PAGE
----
Ethiopia has been voted as 2015’s top tourist destination.
Competition organisers the European Council on Tourism and Trade chose Africa’s second-most populated country for its “excellent preservation of humanity landmarks”.
Ethiopia is home to a cornucopia of UNESCO World Heritage monuments, such as the ruins of the city of Aksum, cynosure of ancient Ethiopia and the powerful Aksumite Kingdom, and Fasil Ghebbi, an imposing fortress city that housed Ethiopian emperors during the 16th and 17th centuries.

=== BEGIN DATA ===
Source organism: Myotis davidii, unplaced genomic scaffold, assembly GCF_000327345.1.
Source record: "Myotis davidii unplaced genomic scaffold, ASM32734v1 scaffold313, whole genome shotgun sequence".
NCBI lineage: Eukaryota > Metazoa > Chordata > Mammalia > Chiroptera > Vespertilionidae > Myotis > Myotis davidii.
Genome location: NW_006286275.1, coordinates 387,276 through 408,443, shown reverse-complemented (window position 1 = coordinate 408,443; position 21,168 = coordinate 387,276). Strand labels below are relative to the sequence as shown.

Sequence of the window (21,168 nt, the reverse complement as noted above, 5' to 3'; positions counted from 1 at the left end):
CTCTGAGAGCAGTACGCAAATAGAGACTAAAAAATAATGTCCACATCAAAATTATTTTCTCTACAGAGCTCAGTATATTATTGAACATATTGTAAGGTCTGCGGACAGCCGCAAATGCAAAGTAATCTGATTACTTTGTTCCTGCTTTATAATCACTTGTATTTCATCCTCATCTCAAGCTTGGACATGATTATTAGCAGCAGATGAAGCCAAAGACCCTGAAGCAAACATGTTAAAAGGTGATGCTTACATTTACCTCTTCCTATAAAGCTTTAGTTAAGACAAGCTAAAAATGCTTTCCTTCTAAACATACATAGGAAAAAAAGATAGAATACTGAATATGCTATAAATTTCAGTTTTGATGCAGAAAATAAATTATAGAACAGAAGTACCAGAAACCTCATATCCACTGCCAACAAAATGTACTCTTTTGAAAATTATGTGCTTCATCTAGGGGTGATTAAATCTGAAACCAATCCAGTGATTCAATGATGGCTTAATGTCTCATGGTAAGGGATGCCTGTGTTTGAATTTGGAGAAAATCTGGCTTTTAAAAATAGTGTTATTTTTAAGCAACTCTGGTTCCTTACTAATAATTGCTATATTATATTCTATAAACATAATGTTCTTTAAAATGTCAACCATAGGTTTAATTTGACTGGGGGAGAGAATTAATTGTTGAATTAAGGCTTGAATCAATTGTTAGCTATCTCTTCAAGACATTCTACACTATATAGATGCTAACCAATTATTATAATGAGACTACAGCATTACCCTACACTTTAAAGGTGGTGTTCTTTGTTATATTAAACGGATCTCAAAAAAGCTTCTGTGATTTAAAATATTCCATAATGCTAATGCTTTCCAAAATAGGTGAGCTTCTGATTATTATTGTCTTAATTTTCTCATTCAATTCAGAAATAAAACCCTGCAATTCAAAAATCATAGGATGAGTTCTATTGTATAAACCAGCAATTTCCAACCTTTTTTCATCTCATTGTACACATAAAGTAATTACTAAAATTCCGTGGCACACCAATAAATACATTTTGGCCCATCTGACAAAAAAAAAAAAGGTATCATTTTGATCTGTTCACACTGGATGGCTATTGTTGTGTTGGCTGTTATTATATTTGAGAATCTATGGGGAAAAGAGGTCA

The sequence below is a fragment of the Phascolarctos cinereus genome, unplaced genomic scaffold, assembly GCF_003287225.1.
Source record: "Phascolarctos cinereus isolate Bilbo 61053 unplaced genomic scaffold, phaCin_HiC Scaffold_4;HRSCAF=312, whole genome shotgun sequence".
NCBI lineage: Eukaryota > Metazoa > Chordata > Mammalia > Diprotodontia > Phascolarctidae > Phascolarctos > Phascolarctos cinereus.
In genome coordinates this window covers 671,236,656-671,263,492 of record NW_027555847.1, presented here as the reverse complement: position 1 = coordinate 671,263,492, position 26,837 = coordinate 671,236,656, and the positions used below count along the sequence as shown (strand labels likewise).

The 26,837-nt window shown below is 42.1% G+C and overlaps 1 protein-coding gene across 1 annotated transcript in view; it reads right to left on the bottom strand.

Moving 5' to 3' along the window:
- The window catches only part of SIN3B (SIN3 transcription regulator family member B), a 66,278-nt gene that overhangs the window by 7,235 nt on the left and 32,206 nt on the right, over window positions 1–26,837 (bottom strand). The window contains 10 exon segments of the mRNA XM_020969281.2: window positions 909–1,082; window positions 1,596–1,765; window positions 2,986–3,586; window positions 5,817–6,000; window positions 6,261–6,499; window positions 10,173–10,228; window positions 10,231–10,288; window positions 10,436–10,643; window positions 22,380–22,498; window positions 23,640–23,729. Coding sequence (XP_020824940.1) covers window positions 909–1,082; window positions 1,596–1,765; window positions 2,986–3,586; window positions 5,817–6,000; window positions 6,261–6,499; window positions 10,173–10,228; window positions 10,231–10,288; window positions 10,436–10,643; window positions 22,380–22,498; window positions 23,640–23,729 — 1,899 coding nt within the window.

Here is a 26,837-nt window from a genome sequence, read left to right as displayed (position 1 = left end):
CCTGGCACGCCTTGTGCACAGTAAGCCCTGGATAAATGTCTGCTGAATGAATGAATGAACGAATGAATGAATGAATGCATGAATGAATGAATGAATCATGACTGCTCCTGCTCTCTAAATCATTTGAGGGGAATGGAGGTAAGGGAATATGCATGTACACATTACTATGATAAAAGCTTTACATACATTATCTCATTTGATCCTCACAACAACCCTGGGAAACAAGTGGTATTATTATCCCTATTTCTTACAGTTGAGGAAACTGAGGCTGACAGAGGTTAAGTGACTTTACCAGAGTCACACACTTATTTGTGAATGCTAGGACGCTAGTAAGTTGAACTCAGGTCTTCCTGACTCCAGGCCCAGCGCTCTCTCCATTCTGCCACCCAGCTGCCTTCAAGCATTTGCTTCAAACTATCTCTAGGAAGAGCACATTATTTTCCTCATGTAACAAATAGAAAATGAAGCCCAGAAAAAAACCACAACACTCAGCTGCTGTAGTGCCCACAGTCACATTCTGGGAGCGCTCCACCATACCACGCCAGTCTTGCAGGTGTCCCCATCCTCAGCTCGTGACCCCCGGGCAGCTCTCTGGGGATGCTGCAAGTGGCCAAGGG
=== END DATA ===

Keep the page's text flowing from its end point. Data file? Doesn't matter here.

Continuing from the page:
Not to mention Harar Jugol – one of Islam’s holiest cities, replete with 82 mosques, 102 shrines and unique architectural treasures – and Lalibela, a sprawling holy site of 11 medieval stone carved churches dating back to the dark ages.
Tourism has been growing consistently, rising from 468,000 in 2010 to 681,000 in 2013.
— Ethiopian Embassy UK (@EthioEmbassyUK) July 7, 2015
Civil society may have been stunted in the land-locked country but economic growth has charged ahead. The country averaged a growth rate of 10.8% between 2003 and 2013, more than twice the regional average of 5.3%. Agriculture is a key tenet of these figures but industrial production and the service industry are also driving the country’s advance, positioning Ethiopia as a rare example of economic diversification in Sub-Saharan Africa.